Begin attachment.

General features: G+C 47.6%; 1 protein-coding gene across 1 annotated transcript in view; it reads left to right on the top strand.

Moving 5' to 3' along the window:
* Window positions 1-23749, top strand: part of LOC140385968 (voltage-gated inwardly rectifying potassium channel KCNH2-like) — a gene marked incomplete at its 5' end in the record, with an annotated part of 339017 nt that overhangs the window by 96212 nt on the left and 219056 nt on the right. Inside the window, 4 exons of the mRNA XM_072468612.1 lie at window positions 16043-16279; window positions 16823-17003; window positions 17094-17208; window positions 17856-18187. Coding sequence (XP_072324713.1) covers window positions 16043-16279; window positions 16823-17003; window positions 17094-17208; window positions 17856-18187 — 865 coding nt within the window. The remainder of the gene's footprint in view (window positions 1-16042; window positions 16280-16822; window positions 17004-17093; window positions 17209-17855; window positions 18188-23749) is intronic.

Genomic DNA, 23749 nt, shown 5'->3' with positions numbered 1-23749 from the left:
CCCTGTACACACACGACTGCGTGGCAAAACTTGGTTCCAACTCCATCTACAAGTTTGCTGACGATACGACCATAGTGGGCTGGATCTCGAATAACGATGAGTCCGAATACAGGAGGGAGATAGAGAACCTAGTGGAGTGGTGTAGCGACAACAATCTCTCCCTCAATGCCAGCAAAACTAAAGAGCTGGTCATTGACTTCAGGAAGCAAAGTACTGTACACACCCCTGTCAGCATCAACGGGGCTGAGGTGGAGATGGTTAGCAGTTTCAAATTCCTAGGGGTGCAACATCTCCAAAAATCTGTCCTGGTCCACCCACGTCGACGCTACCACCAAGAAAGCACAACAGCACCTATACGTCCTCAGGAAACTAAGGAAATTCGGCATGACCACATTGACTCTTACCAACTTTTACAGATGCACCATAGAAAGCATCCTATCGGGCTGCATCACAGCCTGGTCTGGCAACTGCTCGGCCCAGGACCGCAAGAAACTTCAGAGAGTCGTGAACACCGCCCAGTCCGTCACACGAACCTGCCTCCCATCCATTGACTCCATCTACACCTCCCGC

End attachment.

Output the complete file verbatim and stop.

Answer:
General features: G+C 47.6%; 1 protein-coding gene across 1 annotated transcript in view; it reads left to right on the top strand.

Moving 5' to 3' along the window:
* Window positions 1-23749, top strand: part of LOC140385968 (voltage-gated inwardly rectifying potassium channel KCNH2-like) — a gene marked incomplete at its 5' end in the record, with an annotated part of 339017 nt that overhangs the window by 96212 nt on the left and 219056 nt on the right. Inside the window, 4 exons of the mRNA XM_072468612.1 lie at window positions 16043-16279; window positions 16823-17003; window positions 17094-17208; window positions 17856-18187. Coding sequence (XP_072324713.1) covers window positions 16043-16279; window positions 16823-17003; window positions 17094-17208; window positions 17856-18187 — 865 coding nt within the window. The remainder of the gene's footprint in view (window positions 1-16042; window positions 16280-16822; window positions 17004-17093; window positions 17209-17855; window positions 18188-23749) is intronic.

Genomic DNA, 23749 nt, shown 5'->3' with positions numbered 1-23749 from the left:
CCCTGTACACACACGACTGCGTGGCAAAACTTGGTTCCAACTCCATCTACAAGTTTGCTGACGATACGACCATAGTGGGCTGGATCTCGAATAACGATGAGTCCGAATACAGGAGGGAGATAGAGAACCTAGTGGAGTGGTGTAGCGACAACAATCTCTCCCTCAATGCCAGCAAAACTAAAGAGCTGGTCATTGACTTCAGGAAGCAAAGTACTGTACACACCCCTGTCAGCATCAACGGGGCTGAGGTGGAGATGGTTAGCAGTTTCAAATTCCTAGGGGTGCAACATCTCCAAAAATCTGTCCTGGTCCACCCACGTCGACGCTACCACCAAGAAAGCACAACAGCACCTATACGTCCTCAGGAAACTAAGGAAATTCGGCATGACCACATTGACTCTTACCAACTTTTACAGATGCACCATAGAAAGCATCCTATCGGGCTGCATCACAGCCTGGTCTGGCAACTGCTCGGCCCAGGACCGCAAGAAACTTCAGAGAGTCGTGAACACCGCCCAGTCCGTCACACGAACCTGCCTCCCATCCATTGACTCCATCTACACCTCCCGC